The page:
Abandonment logger_buffer_overflow(char *module, char *location, char *failure, uintptr_t)
    if (!strncmp(module, "uart", 4) and
        !strncmp(location, "tx", 2) and
        !strncmp(failure, "overflow", 8)) {
        return xpcc::Abandonment::Ignore;
    return xpcc::Abandonment::DontCare;
// Register assertion handler with system

Note how the assertion handlers only react to the failures they care about and otherwise leaving the decision to other, potentially more specialized handlers.

The Implementation

Since we want to use assertions a lot in our code, but still keep the code size overhead as low as possible, we use two optimizations: xpcc_assert is actually a macro which:

  1. moves the condition test out of the function into the calling context, and
  2. concatenates the module, location and failure strings into one big string.
#define xpcc_assert(condition, module, location, failure, context) \
    if (condition) {} else { \
        xpcc_assert_fail(FLASH_STORAGE(module "\0" location "\0" failure), (uintptr_t) context); }

We cannot change that the test condition has to always be evaluated, but we don’t have to pass it as an argument into the assert function. That would require the compiler to cast the test result into a numeric value and move it into a register to comply with the ABI. If we branch outside of the assertion, the compiler can test the CPU flags directly.

Similarly, by concatenating the assertion identifier strings into one long string, the compiler only has to populate one register so it can save the code that fetches the other two pointers. (ARMv7-M use literal pools for constants, while AVRs generate them ad-hoc using several load instructions, both actually quite expensive for code size.) The xpcc_assert_fail function then breaks the long string apart and passes them to the failure handlers as individual arguments.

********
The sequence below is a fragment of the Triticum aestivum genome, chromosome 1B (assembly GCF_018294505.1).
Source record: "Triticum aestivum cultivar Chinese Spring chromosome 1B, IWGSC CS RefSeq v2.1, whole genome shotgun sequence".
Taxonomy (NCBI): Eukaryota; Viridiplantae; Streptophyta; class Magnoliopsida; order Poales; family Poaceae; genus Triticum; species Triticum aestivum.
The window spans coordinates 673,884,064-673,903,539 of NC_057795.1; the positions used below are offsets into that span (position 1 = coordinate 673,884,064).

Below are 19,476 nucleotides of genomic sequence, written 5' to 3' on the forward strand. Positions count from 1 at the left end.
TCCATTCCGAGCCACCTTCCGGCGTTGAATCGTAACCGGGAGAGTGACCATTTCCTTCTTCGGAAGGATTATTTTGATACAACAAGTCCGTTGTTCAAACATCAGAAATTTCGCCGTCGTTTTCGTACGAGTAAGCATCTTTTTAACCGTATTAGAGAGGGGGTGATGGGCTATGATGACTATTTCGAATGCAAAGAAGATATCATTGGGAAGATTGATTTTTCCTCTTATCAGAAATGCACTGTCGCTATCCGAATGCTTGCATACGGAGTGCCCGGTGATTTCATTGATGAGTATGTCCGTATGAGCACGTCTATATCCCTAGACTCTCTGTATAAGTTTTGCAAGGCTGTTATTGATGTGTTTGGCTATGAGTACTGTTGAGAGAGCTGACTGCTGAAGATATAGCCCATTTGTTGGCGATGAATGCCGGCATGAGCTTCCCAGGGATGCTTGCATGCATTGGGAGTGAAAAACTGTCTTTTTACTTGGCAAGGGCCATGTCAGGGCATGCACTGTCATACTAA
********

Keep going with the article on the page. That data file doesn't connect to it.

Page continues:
Also note the FLASH_STORAGE macro, which keeps the strings in Flash on AVRs and thus does not use any SRAM as it would normally do. This means that assertion handlers on AVRs need to use the *_P variants of the string compare functions. This is an acceptable caveat for us, since assertion and abandon handlers are part of the application and not the library and there don’t need to be shared across platforms.

Registering assertion handlers

The tricky part is how to register the assertion handlers to the xpcc_assert_fail function. We use the linker to collect all assertion handlers across the entire executable and place pointers to them into the same linker section using the XPCC_ASSERTION_HANDLER macro. Note how it forces the assertion handler to have the right signature by using the xpcc::AssertionHandler type:

#define XPCC_ASSERTION_HANDLER(handler) \
    __attribute__((section(XPCC_ASSERTION_LINKER_SECTION), used)) \
    const xpcc::AssertionHandler \
    handler ## _assertion_handler_ptr = handler

Adding custom linker sections to ARM Cortex-M devices is trivial, especially since xpcc generates the linkerscript from a central template. It’s literally just adding these lines:

.assertion : ALIGN(4)
    __assertion_table_start = .;
    __assertion_table_end = .;

The code for xpcc_assert_fail which calls all assertion handlers is pretty simple. xpcc_abandon here is a weak function that can be overwritten by the application:

extern AssertionHandler __assertion_table_start;
extern AssertionHandler __assertion_table_end;

void xpcc_assert_fail(const char * identifier, uintptr_t context)
    // split up the identifier back into three pointers
    const char * module = identifier;
    const char * location = module + strlen(module) + 1;
    const char * failure = location + strlen(location) + 1;

    // initialize with DontCare in case no assertion handlers were registered
    Abandonment state = Abandonment::DontCare;
    // call all assertion handlers
    AssertionHandler * handler = &__assertion_table_start;
    for (; handler < &__assertion_table_end; handler++)